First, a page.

Use Black Mulch to Brighten Up Shady Areas

May 12th, 2008

Black Mulch
Mulch comes in many colors, people have long been using the ever present red mulch, and in fact I would venture it probably rivals plain mulch in volume. There are also golden mulches, that look like very fresh wood. Then there are more subdued brown mulches that look like slightly older wood.

The main advertised benefit of colored mulches is that they keep their color and so you don’t need to replace them as often. Personally, that doesn’t fly with me. I don’t lay down new mulch for coloring reasons, I do it to maintain a good thickness of 2-3 inches.

I do, however, use colored mulches sometimes in some places. I use them for their colors, as just another design element. You might plant a purple smokebush around some golden variegated hostas and it would look good with the foliage colors contrasting. You can achieve the same thing, and do more, by adding colored much into the area. So now you can contrast the plants against each other, and the mulch.

You can also contrast mulch with itself. My raised asparagus beds are covered in red mulch, and the ground level beds surrounding them are covered in gold mulch. It works.

This post though, this post is about black mulch, the post title I’m sure seems impossible. How could someone as dark as black brighten up a shady area? But what have I been discussing so far? Contrast. So, lets discuss contrast and shade.

Most flowering plants that do well in shady environments produce lackluster flowers, or atleast those that cannot compete with their sun loving cousins. In contrast (ahem), the foliage of plants that do well in shady areas tends to be spectacularly colorful with shades of golds and reds and blues, and of course greens.

However, foliage rarely rivals flowers for color, so make it pop, you need contrast. The most popular way to get contrast is to put clashing plants next to each other. A red-green plant looks crimson when planted next to a yellow-green plant (which itself ends up looking bright). Contrast helps to highlight the differences between the plants, making both look brighter and more vibrant.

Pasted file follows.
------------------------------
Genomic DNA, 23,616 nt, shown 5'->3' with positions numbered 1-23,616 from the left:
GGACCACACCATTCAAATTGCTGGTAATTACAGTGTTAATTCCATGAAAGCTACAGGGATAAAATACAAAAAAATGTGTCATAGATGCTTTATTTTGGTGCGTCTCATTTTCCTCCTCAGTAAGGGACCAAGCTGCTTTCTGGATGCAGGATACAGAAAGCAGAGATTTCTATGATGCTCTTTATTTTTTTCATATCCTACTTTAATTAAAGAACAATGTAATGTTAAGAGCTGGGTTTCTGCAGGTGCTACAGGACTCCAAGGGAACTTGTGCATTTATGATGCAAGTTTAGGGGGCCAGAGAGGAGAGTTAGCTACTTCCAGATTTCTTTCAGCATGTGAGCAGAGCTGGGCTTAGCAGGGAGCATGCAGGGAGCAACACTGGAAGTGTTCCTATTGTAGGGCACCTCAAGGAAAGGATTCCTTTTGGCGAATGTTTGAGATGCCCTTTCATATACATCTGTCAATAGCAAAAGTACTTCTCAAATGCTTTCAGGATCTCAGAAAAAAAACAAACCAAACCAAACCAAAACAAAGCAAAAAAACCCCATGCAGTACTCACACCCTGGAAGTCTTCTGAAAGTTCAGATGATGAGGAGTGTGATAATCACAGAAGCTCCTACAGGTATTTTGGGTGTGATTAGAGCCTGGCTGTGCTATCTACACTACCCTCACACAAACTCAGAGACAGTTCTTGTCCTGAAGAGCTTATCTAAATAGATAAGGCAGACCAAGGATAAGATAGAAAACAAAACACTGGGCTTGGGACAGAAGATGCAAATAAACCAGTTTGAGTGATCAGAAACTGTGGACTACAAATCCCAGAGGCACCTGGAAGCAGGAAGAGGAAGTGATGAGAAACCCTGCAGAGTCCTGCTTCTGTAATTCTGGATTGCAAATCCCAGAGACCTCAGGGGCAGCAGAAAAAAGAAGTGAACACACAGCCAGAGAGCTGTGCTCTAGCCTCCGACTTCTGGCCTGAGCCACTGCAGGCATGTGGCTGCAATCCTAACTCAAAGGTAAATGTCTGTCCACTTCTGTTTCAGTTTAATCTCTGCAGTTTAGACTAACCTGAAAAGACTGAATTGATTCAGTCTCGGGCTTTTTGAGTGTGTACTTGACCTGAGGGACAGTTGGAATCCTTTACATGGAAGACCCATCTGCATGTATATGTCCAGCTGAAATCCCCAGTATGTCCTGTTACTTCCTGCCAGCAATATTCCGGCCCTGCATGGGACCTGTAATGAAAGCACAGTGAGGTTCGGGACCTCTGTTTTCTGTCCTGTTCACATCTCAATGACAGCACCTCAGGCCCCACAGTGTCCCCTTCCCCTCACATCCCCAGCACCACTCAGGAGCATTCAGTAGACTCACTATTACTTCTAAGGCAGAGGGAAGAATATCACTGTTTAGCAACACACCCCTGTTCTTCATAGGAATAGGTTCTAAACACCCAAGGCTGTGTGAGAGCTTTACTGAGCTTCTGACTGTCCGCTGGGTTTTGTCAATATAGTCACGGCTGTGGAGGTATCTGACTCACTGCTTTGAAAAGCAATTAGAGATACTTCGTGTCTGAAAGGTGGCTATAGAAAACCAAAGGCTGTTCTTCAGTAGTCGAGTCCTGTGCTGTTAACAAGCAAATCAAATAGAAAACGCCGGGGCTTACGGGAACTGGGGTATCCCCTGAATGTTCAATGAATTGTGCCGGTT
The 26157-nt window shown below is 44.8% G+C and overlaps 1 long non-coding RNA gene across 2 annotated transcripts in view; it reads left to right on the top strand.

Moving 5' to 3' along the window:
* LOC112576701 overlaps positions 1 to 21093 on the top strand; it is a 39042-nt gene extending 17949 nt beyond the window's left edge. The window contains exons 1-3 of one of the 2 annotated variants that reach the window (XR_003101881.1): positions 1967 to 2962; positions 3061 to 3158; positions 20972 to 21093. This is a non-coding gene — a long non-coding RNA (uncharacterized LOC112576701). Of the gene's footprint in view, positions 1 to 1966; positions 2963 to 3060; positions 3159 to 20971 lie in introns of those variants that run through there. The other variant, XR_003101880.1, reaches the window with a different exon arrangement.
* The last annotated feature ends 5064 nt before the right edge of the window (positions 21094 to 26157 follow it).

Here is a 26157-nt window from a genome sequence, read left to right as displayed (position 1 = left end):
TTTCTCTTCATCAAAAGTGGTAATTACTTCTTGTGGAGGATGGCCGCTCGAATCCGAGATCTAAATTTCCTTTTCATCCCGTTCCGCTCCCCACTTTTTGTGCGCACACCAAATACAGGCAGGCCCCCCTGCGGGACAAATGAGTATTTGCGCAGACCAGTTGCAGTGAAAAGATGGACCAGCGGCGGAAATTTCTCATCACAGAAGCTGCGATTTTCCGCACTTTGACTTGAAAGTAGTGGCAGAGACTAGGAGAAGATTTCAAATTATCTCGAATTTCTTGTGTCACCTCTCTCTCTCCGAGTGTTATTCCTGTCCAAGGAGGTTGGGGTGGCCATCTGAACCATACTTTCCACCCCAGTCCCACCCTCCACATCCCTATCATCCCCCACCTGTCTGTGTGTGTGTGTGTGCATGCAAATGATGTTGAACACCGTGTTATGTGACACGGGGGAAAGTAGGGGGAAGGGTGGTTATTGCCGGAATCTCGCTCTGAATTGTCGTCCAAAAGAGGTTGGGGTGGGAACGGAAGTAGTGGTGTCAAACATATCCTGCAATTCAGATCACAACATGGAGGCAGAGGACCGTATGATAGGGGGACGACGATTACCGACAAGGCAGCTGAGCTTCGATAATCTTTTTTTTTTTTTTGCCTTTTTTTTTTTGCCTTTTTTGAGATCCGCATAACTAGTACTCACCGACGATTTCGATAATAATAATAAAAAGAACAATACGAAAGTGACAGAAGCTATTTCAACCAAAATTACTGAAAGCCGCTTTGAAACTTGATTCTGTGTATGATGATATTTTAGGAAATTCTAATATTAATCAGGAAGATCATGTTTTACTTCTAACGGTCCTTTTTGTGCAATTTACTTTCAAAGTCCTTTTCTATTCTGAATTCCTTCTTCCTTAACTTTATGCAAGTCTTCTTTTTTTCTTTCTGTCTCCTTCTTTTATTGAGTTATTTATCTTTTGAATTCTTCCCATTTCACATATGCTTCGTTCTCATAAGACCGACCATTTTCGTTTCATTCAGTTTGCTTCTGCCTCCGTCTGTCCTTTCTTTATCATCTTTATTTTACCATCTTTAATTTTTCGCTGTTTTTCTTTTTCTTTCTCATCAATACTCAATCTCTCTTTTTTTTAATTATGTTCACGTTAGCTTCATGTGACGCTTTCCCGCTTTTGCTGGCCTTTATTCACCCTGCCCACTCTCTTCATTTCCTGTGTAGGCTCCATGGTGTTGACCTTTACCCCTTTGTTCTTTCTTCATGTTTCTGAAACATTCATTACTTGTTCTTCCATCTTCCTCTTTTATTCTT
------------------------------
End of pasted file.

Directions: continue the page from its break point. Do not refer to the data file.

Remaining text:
So, since black is the ultimate contrast creator, adding black mulch to your shady areas might just brighten them up when paired with lighter colored plants.

Give it a try. I did, and as you can see in the picture (which by the way is Hosta ‘Great Expectations’ underneath my red laceleaf Japanese maple), I think it works.

12 Responses to “Use Black Mulch to Brighten Up Shady Areas”

  1. plantgirl  Says:

    An interesting article – gives me lots of ideas. Never thought of using colored mulches but it makes sense.

  2. Ben  Says:

    Great post!
    I used some new mulch around my ‘moses in the cradle’ plants. I’ve planted them in a row against the neighbors fence (dark brown painted brick) covered the ground with a light yellow / white decomposed granite mulch.

    The green & purple against the brown, then highlighted by the white makes for a really classy formal look.

  3. tk  Says:

    what acreative ideas . lt has not occured to me to do that.

  4. Eric  Says:

    I like the idea of using different colors to accent your plants. My only concern would be how they make the mulch black, or red for that matter. My presumption is that it is innocuous. But you never know.

    If you want a really great mulching medium, try shredded leaves. It does far more than your usual mulch.


  5. Kristin  Says:

    I like the contrast that it creates.

  6. daiseygirl  Says:

    I too was a huge fan of the black mulch and the rich look it gave my garden initially….However, beware these mulches are made of dyed new woods (sometimes even from old pallets that have been chopped up) vs aged woods. When using this product be aware that you will need to pay very close attention to your fertilization as they tend to “rob” to soil of it’s nutrients as the bacteria that would normally be found in the aged mulches and would work in the soils enrichment are now putting their energies into the breakdown and decomposition of this new wood… even though it is pretty, the dyed mulch can be very detrimental to your garden. I learned the hard way and almost destroyed my garden….

  7. Josie DeGrusha  Says:

    I am looking for Purple & Gold (LSU) mulch for my garden for a party in November. Do you sell it & ship it.

  8. Starrflower  Says:

    In years past i have always mulched both my raised beds and path ways with red mulch. Natural stones seperated the beds from the pathways. This year i got the bringht idea to do the pathways black mulch and the beds raised… I have 15 black bags down on the path ways and dont like it… (picture a black carpet with leafs on it )any ideas?

  9. Steve  Says:

    Can anyone tell me if it is harmful to use black (dyed) mulch in a vegetable garden? In other words can the dye be toxic to the vegetables you are growing?

  10. Administrator  Says:

    the dye used on mulch is nontoxic and biodegradable.

  11. Memory Troudt  Says:

    I was glad to find your website and that you handle black mulch. Do you sell and ship it? and how much is it?

    Memory Troudt

  12. Cynthia McIntyre  Says:

    The black mulch really makes the color of the plants pop. I use it around the house since we have black shutters. Thanks for the info

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